As reported by the New Haven Register, March 9, 2005.

Drug Studied at UConn Targets Ovarian Cancer

By Abram Katz

Ovarian cancer often disappears completely before recurring with fatal results.

A drug being studied at the University of Connecticut Health Center has shown promise, doubling the period before the cancer recurs.

"This sounds fairly promising," said Dr. Carolyn Runowicz, director of the comprehensive cancer center at the UConn health center.

The investigational drug, oregovomab, was most effective in women who responded favorably to surgery and chemotherapy and who had relatively small tumors.

The 145-woman study was small and must be confirmed in larger trials, Runowicz said.

Still, oregovomab represents a novel and precise approach to treating ovarian cancer, she said.

About 25,580 new cases of ovarian cancer are diagnosed annually in the United States, according to the American Cancer Society.

The disease claims 16,000 women a year.

Runowicz said chemotherapy and surgery often leads to what appears to be a complete remission.

"In 80 percent of patients it recurs within two years. This is very disheartening for the patient," she said.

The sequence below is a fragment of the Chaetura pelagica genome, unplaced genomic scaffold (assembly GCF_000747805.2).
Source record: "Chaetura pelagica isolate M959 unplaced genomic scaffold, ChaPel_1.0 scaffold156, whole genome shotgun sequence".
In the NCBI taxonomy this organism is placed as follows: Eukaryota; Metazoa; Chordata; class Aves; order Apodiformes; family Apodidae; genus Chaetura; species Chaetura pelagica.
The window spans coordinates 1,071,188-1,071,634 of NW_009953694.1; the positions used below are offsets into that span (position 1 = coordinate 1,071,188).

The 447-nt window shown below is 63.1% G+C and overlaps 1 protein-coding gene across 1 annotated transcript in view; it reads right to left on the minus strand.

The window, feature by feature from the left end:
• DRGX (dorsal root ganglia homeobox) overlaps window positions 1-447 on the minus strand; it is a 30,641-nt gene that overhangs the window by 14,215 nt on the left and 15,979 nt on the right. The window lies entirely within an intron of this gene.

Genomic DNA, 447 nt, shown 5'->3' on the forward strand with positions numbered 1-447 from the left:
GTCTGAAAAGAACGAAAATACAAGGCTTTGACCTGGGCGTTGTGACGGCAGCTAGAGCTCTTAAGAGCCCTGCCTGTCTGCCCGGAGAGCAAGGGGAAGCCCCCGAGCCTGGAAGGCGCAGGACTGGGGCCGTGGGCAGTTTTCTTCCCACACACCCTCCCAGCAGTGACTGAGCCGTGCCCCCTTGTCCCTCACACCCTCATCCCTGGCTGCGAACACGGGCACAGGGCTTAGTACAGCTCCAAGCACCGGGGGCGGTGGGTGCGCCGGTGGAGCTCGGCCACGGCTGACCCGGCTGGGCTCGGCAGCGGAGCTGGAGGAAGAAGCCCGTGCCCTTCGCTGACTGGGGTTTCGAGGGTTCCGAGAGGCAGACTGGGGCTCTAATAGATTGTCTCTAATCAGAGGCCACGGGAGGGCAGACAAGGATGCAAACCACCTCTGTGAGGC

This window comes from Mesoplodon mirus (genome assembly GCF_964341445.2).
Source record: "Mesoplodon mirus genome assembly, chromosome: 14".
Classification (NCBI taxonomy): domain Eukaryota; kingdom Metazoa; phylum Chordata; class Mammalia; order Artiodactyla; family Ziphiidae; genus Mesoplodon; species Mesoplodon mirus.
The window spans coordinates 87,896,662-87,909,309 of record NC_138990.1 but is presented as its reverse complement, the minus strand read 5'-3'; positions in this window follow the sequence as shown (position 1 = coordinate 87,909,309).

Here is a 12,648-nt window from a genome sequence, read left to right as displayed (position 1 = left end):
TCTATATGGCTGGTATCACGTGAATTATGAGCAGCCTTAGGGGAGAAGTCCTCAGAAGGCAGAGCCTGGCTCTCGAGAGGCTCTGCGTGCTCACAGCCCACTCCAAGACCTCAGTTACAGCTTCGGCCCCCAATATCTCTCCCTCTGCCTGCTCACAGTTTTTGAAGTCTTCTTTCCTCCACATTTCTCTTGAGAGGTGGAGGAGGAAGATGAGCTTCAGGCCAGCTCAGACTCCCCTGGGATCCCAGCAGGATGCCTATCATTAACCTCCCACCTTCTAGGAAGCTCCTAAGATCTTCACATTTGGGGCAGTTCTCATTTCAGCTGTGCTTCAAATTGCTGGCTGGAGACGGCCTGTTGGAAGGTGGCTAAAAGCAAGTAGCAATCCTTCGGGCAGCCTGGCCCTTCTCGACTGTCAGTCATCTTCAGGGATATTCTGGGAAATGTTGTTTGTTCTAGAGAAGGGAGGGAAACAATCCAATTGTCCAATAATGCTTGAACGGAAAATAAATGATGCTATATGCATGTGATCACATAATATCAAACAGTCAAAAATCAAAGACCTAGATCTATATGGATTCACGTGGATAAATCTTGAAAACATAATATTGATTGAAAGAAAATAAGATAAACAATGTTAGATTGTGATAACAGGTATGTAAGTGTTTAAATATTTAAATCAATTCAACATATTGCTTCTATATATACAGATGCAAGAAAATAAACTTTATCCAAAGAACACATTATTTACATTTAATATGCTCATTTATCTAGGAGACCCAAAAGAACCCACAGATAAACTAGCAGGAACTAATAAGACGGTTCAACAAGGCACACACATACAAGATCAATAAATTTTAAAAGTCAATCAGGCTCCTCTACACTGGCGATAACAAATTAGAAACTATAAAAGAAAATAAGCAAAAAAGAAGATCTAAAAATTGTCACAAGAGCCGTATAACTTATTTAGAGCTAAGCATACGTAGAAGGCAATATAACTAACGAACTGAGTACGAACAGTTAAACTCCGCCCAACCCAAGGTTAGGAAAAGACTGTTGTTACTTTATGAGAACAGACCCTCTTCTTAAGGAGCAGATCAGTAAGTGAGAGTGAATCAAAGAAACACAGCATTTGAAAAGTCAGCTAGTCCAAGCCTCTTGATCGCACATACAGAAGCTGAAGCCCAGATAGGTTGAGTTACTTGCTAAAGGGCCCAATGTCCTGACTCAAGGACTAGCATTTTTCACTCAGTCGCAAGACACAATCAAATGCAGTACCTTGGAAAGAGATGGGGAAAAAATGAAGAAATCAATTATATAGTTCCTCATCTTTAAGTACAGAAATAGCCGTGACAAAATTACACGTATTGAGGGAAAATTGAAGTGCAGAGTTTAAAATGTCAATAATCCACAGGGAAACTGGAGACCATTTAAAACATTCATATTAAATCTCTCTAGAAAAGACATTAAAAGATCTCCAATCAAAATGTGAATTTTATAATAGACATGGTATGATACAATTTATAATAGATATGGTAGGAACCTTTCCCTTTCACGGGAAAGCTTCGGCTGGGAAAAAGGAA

The ViRexx Medical Corp. of Edmonton, Canada, developed oregovomab under the name OvaRex Mab.

A subset of 67 women in the study experienced double the remission time of women who did not take OvaRex Mab, UConn found.

OvaRex Mab is a monoclonal antibody, bioengineered to attack a surface protein called CA 125. This protein is present on 80 percent of ovarian cancer tumor cells.

The monoclonal antibody is intended to stimulate the patient’s own immune system to attack and destroy the cancer.

"Prior studies showed an immune response," Runowicz said.

"We’ve learned so much about OvaRex Mab, but we now need to confirm these observations with new clinical trials," said Dr.

Jonathan S. Berek, a gynecological oncologist at UCLA’s comprehensive cancer center.

"This biological therapy is in a class of investigational treatments, known as monoclonal antibodies, which hold promise as the next important incremental advance for the disease," Berek said.

Dr. William McGuire, director of the Weinberg Cancer Institute in Baltimore, said, "If you can imagine the classic arcade game, it helps the immune system act like Pac-Men, eating the foreign proteins and fighting the tumors."

Runowicz said oncologists need more novel therapies.

Though many women believe ovarian cancer is asymptomatic until it reaches a late stage, the cancer does cause non-specific symptoms early, she said.